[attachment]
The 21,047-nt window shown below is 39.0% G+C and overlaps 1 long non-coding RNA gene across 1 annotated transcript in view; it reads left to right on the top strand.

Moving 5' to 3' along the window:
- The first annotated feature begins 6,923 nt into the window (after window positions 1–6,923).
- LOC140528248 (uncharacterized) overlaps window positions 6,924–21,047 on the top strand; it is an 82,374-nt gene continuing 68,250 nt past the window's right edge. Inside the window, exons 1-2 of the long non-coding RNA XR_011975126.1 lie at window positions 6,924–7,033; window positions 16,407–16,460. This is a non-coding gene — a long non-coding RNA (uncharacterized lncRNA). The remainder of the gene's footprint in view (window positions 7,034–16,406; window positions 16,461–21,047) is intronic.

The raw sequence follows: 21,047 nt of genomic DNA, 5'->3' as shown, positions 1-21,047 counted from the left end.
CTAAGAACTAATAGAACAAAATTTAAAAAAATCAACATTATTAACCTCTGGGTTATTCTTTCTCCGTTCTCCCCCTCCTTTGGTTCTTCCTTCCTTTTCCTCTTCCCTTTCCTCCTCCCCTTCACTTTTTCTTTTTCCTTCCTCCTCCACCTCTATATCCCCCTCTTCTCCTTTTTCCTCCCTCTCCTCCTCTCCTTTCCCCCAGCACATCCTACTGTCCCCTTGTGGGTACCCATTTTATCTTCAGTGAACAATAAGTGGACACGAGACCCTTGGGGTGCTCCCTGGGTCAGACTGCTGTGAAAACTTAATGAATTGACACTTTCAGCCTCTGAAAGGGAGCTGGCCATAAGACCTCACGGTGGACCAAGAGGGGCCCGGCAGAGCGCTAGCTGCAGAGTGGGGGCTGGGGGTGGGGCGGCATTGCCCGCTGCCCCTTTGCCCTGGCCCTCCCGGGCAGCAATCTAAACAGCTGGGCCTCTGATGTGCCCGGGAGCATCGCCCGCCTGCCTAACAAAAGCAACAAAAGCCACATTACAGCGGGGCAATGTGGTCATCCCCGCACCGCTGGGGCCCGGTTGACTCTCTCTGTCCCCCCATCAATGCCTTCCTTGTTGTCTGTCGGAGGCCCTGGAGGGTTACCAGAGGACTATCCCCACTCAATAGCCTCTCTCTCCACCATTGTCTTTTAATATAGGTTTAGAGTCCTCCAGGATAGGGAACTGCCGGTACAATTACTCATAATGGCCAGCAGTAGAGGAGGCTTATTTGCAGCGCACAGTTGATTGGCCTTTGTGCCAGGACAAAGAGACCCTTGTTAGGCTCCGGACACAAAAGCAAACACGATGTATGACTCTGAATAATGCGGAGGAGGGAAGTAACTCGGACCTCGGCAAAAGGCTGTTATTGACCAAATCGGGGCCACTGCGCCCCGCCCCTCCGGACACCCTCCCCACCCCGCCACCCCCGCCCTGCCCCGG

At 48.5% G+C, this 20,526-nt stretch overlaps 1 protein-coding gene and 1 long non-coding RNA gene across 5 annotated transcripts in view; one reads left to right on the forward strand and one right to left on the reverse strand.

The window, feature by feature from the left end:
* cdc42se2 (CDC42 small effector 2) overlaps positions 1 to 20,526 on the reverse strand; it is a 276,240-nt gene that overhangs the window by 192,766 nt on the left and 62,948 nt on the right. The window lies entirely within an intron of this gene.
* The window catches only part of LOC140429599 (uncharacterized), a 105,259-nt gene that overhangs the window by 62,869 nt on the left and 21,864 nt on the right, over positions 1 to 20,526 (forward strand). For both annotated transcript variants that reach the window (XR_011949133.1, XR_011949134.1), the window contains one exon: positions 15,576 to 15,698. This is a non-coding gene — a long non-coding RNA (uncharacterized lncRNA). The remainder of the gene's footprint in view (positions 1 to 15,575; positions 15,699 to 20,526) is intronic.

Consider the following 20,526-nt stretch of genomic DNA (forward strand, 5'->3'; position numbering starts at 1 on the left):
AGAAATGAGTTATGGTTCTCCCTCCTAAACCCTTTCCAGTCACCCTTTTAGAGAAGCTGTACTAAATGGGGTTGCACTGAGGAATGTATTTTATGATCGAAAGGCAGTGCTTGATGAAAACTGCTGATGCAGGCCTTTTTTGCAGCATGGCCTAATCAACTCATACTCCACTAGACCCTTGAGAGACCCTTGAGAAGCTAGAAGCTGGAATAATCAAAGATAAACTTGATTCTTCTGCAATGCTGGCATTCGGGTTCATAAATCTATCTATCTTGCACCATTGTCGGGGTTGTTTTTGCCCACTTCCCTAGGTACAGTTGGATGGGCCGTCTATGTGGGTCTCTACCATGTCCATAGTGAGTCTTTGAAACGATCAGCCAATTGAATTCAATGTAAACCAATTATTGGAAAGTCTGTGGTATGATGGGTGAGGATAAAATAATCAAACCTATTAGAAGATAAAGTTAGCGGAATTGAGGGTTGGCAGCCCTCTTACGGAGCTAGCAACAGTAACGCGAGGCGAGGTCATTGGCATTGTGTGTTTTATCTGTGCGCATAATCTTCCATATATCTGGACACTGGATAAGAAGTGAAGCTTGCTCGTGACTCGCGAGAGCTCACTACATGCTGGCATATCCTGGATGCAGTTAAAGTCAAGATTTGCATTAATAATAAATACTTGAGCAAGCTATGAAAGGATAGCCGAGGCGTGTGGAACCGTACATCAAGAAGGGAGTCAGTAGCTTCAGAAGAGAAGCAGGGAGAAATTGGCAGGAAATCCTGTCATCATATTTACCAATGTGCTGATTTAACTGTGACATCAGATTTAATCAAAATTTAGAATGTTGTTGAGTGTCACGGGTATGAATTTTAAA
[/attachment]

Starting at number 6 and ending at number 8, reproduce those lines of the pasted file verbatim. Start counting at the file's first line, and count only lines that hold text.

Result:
CTAAGAACTAATAGAACAAAATTTAAAAAAATCAACATTATTAACCTCTGGGTTATTCTTTCTCCGTTCTCCCCCTCCTTTGGTTCTTCCTTCCTTTTCCTCTTCCCTTTCCTCCTCCCCTTCACTTTTTCTTTTTCCTTCCTCCTCCACCTCTATATCCCCCTCTTCTCCTTTTTCCTCCCTCTCCTCCTCTCCTTTCCCCCAGCACATCCTACTGTCCCCTTGTGGGTACCCATTTTATCTTCAGTGAACAATAAGTGGACACGAGACCCTTGGGGTGCTCCCTGGGTCAGACTGCTGTGAAAACTTAATGAATTGACACTTTCAGCCTCTGAAAGGGAGCTGGCCATAAGACCTCACGGTGGACCAAGAGGGGCCCGGCAGAGCGCTAGCTGCAGAGTGGGGGCTGGGGGTGGGGCGGCATTGCCCGCTGCCCCTTTGCCCTGGCCCTCCCGGGCAGCAATCTAAACAGCTGGGCCTCTGATGTGCCCGGGAGCATCGCCCGCCTGCCTAACAAAAGCAACAAAAGCCACATTACAGCGGGGCAATGTGGTCATCCCCGCACCGCTGGGGCCCGGTTGACTCTCTCTGTCCCCCCATCAATGCCTTCCTTGTTGTCTGTCGGAGGCCCTGGAGGGTTACCAGAGGACTATCCCCACTCAATAGCCTCTCTCTCCACCATTGTCTTTTAATATAGGTTTAGAGTCCTCCAGGATAGGGAACTGCCGGTACAATTACTCATAATGGCCAGCAGTAGAGGAGGCTTATTTGCAGCGCACAGTTGATTGGCCTTTGTGCCAGGACAAAGAGACCCTTGTTAGGCTCCGGACACAAAAGCAAACACGATGTATGACTCTGAATAATGCGGAGGAGGGAAGTAACTCGGACCTCGGCAAAAGGCTGTTATTGACCAAATCGGGGCCACTGCGCCCCGCCCCTCCGGACACCCTCCCCACCCCGCCACCCCCGCCCTGCCCCGG

At 48.5% G+C, this 20,526-nt stretch overlaps 1 protein-coding gene and 1 long non-coding RNA gene across 5 annotated transcripts in view; one reads left to right on the forward strand and one right to left on the reverse strand.

The window, feature by feature from the left end: